6.5 Experiment results on real application I: identifying gene interaction using gene expression data across two cell contexts
Next, we apply SIMULE and the baselines on one realworld biomedical data: gene expression profiles describing many human samples across multiple cancer types (aggregated by McCall et al. 2011). Recently advancements in genomewide monitoring have resulted in enormous amounts of data across most of the common cell contexts, like multiple common cancer types (The Cancer Genome Atlas Research Network 2011). Complex diseases such as cancer are the result of multiple genetic and epigenetic factors. Thus, recent research has shifted towards the identification of multiple genes/proteins that interact directly or indirectly in contributing to certain disease(s). Structure learning of UGMs on such heterogeneous datasets can uncover statistical dependencies among genes and understand how such dependencies vary from normal to abnormal or across different diseases. These structural variations are highly likely to be contributing markers that influence or cause the diseases.
6.6 Experiment results on real application II : identifying collaborations among TFs across multiple cell types
In molecular biology, the regulatory proteins that interact with one another to control gene transcription are known as transcription factors (TFs). TF proteins typically perform major cell regulatory functions (e.g., binding on DNA) by working together with other TFs. The collaboration patterns (e.g., conditional independence) among TFs normally vary across different cell contexts (e.g., cell lines). Meanwhile, a certain portion of the TF interactions are preserved across contexts. Understanding the collaboration networks among TFs is the key to understanding cell development, including defects, which lead to different diseases. The ChIPSeq datasets recently made available by the ENCODE project (ENCODE Project Consortium 2011) provide simultaneous binding measurements of TFs to thousands of gene targets. These measurements provide a “snapshot” of TF binding events across many cell contexts. The task of uncovering the functional dependencies among TFs connects to the task of discovering the statistical dependencies among TFs from their ChIPSeq measurements.
Recently, two relevant papers (Cheng et al. 2011; Min et al. 2014) have discussed methods to infer coassociation networks among TFs using ChIPSeq data. Their approaches differ from ours as both projects has targeted a single cell type at a time. We select ChIPSeq data for 27 TFs that are covered by ENCODE (ENCODE Project Consortium 2012) across three major human cell lines including (1) H1hESC (embryonic stem cells : primary tissue), (2) GM12878 (Blymphocyte:normal tissue) and (3) K562 (leukemia:cancerous tissue).
We apply SIMULE, SIMULEI, JGLgroup, JGLfused, SIMONE and SIMONEI to this multicell TF ChIPSeq dataset. Comparisons of different methods are performed using three major existing protein interaction databases (Prasad et al. 2009; Orchard et al. 2013; Stark et al. 2006). The numbers of matches between TFTF interactions in databases and those predicted by each method have been plotted as a bar graph shown in Fig. 6b (the right subfigure). The graph shows that SIMULE consistently outperforms JGLfused, JGLgroup and SIMONE on both individual and shared interactions from all three cell types. SIMULEI performs better than SIMONEI and SIMULE. We further evaluated the resulting TF interactions using the popular “functional enrichment” analysis with DAVID (Da Wei Huang and Lempicki 2008) and found that SIMULE and SIMULEI can reveal known functional sets and potentially novel interactions that drive leukemia. This leads us to believe that our approach can be used in a wider range of applications as well.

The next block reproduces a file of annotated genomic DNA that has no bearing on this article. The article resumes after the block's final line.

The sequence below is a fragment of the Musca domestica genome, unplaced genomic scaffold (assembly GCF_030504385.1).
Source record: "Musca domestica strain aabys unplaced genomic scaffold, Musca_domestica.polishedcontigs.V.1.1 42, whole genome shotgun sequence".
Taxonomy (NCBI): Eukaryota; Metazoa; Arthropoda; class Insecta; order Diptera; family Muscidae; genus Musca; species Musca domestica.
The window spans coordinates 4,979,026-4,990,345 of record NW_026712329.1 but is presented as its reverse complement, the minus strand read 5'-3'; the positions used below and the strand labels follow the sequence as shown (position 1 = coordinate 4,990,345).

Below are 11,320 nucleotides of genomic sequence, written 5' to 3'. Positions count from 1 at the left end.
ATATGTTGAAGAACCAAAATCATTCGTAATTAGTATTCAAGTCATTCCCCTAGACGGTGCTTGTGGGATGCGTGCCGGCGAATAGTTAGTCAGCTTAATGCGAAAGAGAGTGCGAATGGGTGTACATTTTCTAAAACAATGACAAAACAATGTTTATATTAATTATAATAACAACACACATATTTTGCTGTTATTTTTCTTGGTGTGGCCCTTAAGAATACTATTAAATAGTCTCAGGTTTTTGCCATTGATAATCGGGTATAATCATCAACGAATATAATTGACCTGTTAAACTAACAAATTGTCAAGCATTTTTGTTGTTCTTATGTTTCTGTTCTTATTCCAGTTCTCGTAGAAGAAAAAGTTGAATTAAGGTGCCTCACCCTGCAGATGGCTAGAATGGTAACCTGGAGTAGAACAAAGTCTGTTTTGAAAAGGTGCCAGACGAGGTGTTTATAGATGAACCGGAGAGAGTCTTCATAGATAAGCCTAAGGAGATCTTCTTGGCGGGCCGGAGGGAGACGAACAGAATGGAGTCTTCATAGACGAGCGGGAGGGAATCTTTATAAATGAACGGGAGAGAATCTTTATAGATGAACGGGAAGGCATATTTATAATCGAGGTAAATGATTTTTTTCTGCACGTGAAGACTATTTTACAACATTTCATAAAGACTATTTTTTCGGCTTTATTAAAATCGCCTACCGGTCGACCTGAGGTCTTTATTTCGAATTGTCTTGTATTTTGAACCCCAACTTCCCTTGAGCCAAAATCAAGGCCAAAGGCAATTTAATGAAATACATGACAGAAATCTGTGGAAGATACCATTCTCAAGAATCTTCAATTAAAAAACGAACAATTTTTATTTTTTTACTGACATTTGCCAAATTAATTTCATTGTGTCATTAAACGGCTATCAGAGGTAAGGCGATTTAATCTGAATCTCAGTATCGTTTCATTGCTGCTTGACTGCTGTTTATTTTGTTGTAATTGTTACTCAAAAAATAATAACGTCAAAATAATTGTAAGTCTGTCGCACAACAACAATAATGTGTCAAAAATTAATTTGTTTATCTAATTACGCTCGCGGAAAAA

Many domainspecific studies have applied sGGM on realworld datasets, especially those from molecular biology or brain science. For example, Ma et al. (2007) estimates gene networks using miroarray data in the model species Arabidopsis. Krumsiek et al. (2011) explores GGM to reconstruct pathway reactions from highthroughput metabolomics data. Within brain science, a few studies (Ng et al. 2013; Huang et al. 2010; Monti et al. 2015; Sun et al. 2009) have tried to learn brain connectivity of Alzheimer’s disease through sparse inverse covariance estimation. Due to space limit, we omit detailed inclusions of these studies.
7 Proof of Theorems
In this section, I(S) denotes the indicator function of the set S.
7.1 Lemma 2
Proof
In the following, we just show the case of \(1 \le j \le p\). When \(j > p\), by replacing \(e_{j \mod p}\) in the following proofs, it will still hold. \(\varSigma _{tot}\hat{\varOmega }_{tot}^1  I_{\infty } \le \lambda _n \) is equivalent to \(\varSigma _{tot}\hat{\omega }_j^1  e_j_{\infty } \le \lambda _n\) for \(1 \le j \le p\).
7.2 Theorem 3
Proof
Finally, Inequality (22) can be derived from Inequality (20), Inequality (36) and the inequality relationship \(\mathbf {A}^2_{F} \le p\mathbf {A}_1\mathbf {A}_{\infty }\). \(\square \)
7.3 Theorem 4
Proof
Theorem 4(a)
Proof
Theorem 4(b)
Let \(\bar{\mathbf {Y}}_{kij} = \mathbf {X}_{ki}\mathbf {X}_{kj}I\{\mathbf {X}_{ki}\mathbf {X}_{kj}\le \sqrt{n_{tot}/(\log Kp)^3}\}  {\mathbb E}\mathbf {X}_{ki}\mathbf {X}_{kj}I\{\mathbf {X}_{ki}\mathbf {X}_{kj}\le \sqrt{n_{tot}/(\log Kp)^3}\}\), \(\check{\mathbf {Y}}_{kij} = \mathbf {Y}_{kij}  \bar{\mathbf {Y}}_{kij}\).
Since
7.4 Theorem 7
Proof
8 Conclusions